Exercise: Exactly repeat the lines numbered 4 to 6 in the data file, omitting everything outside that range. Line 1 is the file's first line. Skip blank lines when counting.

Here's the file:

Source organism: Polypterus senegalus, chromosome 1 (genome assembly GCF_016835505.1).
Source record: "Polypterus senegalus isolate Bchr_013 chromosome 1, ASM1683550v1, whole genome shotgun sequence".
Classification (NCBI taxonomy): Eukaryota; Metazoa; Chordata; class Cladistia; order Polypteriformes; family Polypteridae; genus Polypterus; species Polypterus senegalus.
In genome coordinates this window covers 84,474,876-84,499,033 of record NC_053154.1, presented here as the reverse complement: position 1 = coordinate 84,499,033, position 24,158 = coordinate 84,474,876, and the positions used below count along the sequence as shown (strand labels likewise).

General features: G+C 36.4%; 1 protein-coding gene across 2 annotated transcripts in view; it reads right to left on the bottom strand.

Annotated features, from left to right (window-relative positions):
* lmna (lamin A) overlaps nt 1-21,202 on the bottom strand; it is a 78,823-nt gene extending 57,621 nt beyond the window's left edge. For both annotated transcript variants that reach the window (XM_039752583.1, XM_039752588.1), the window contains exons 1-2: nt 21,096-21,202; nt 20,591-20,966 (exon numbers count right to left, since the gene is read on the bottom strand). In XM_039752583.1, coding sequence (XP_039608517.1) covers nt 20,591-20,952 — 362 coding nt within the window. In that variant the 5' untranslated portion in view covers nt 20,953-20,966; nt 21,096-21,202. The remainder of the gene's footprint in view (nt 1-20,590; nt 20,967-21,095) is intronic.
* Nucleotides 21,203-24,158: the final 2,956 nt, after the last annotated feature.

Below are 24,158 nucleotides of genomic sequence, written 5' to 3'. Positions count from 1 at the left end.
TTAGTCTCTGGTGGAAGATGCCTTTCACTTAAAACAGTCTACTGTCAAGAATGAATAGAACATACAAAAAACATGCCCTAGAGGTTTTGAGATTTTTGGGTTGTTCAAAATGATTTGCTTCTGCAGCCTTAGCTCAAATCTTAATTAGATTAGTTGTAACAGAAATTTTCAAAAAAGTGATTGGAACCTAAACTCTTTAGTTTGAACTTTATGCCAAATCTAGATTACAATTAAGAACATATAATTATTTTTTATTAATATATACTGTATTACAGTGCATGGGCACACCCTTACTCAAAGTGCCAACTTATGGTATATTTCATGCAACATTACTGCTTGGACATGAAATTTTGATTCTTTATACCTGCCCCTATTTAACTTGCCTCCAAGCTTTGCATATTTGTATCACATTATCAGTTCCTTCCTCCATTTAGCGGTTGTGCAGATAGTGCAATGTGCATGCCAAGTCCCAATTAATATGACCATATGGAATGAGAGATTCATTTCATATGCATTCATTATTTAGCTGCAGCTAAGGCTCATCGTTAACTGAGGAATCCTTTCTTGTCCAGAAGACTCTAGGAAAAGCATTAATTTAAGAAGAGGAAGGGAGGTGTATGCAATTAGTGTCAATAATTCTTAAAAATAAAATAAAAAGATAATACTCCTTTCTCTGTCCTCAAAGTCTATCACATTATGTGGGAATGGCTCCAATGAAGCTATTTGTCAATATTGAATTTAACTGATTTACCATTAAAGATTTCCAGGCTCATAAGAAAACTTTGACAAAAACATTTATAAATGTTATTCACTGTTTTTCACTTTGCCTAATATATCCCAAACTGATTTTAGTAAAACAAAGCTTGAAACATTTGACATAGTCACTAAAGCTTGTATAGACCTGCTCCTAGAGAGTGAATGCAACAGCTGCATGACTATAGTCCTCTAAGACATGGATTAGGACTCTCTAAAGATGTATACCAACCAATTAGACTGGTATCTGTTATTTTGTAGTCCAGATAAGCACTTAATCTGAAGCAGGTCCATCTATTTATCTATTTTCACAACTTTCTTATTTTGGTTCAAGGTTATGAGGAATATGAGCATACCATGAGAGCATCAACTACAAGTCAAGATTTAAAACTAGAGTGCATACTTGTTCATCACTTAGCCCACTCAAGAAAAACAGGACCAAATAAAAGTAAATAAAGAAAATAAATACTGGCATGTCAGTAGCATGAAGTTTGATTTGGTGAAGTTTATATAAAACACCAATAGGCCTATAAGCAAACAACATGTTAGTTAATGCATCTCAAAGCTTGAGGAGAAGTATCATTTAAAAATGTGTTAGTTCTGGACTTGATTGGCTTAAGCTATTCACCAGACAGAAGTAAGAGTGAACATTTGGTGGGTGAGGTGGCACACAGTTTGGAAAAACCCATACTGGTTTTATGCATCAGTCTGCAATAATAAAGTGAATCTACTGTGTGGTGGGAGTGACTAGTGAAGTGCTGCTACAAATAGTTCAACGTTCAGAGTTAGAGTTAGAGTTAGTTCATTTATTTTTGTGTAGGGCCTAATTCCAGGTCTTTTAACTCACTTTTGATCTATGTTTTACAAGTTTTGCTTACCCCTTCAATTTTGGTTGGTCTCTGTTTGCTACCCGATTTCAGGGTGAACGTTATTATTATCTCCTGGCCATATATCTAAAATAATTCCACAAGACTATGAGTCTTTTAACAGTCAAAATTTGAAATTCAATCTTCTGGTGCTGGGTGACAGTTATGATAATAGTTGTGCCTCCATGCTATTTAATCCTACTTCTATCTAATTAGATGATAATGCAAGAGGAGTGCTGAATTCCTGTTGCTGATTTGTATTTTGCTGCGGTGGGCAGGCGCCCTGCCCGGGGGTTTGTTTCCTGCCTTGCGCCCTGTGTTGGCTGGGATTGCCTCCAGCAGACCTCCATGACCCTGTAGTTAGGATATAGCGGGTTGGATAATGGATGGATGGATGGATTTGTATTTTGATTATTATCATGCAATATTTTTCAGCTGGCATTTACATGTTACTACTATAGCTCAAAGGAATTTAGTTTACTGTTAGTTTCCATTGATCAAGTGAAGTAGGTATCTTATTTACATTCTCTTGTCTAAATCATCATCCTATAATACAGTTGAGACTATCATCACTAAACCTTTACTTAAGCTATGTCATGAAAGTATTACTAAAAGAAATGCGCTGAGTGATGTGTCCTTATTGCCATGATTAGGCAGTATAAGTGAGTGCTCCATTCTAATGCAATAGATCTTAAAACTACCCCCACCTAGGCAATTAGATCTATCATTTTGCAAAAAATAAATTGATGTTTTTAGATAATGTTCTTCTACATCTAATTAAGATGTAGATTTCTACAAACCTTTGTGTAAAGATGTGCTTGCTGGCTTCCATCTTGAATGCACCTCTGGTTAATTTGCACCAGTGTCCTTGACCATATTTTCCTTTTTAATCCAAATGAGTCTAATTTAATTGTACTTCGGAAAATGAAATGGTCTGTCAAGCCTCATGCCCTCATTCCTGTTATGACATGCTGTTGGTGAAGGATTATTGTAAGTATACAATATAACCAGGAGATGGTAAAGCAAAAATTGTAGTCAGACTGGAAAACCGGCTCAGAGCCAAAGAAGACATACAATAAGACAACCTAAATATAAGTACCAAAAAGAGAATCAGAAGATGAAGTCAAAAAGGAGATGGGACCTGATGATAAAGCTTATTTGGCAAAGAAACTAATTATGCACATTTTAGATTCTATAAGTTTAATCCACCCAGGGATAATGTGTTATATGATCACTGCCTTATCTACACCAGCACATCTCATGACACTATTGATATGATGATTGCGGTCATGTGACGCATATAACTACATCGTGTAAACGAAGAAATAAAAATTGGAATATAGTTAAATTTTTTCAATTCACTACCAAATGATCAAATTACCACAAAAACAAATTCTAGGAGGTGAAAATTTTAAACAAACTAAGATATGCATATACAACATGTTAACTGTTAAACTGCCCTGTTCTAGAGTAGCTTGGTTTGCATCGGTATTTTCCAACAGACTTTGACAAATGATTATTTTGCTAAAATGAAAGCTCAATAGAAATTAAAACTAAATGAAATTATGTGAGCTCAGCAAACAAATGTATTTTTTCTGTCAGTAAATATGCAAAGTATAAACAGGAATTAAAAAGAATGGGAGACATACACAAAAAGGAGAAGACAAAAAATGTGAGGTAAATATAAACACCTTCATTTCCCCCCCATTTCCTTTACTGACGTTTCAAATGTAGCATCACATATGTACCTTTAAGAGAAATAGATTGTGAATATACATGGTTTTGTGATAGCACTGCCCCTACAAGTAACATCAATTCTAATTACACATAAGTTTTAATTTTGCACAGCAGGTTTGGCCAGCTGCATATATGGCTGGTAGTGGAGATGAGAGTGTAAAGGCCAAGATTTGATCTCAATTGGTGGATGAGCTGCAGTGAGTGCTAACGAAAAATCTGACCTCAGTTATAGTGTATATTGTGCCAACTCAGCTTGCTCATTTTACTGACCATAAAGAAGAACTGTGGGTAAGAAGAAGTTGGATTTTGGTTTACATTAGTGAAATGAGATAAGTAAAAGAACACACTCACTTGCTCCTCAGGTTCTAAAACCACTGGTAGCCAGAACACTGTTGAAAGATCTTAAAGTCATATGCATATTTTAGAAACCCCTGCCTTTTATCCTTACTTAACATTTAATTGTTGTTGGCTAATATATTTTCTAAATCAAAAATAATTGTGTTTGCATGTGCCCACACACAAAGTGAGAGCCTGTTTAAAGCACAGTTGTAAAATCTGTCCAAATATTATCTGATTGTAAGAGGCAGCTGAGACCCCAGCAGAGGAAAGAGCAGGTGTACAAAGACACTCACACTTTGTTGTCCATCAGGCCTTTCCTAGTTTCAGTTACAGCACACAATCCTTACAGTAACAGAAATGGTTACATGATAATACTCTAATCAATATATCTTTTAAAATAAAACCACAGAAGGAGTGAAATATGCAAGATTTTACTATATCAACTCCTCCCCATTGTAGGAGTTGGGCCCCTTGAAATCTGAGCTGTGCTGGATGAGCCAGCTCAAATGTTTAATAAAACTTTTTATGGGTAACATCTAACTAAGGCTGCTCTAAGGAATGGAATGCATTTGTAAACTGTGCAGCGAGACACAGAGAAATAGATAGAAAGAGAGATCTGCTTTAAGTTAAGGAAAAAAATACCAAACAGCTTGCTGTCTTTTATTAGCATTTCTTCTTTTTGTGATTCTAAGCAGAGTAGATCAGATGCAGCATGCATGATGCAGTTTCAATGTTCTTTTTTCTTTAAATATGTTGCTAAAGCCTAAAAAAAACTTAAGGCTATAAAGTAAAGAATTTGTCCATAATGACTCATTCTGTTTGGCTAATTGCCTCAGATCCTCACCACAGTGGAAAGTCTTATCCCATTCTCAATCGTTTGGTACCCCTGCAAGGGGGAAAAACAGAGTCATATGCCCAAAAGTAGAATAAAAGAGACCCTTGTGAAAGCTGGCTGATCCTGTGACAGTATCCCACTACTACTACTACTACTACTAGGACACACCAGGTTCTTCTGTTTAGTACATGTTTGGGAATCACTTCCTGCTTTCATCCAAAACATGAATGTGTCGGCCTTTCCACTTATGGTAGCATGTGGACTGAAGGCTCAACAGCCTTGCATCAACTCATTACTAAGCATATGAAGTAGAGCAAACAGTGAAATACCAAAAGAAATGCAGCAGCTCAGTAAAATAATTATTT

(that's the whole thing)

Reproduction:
In genome coordinates this window covers 84,474,876-84,499,033 of record NC_053154.1, presented here as the reverse complement: position 1 = coordinate 84,499,033, position 24,158 = coordinate 84,474,876, and the positions used below count along the sequence as shown (strand labels likewise).

General features: G+C 36.4%; 1 protein-coding gene across 2 annotated transcripts in view; it reads right to left on the bottom strand.

Annotated features, from left to right (window-relative positions):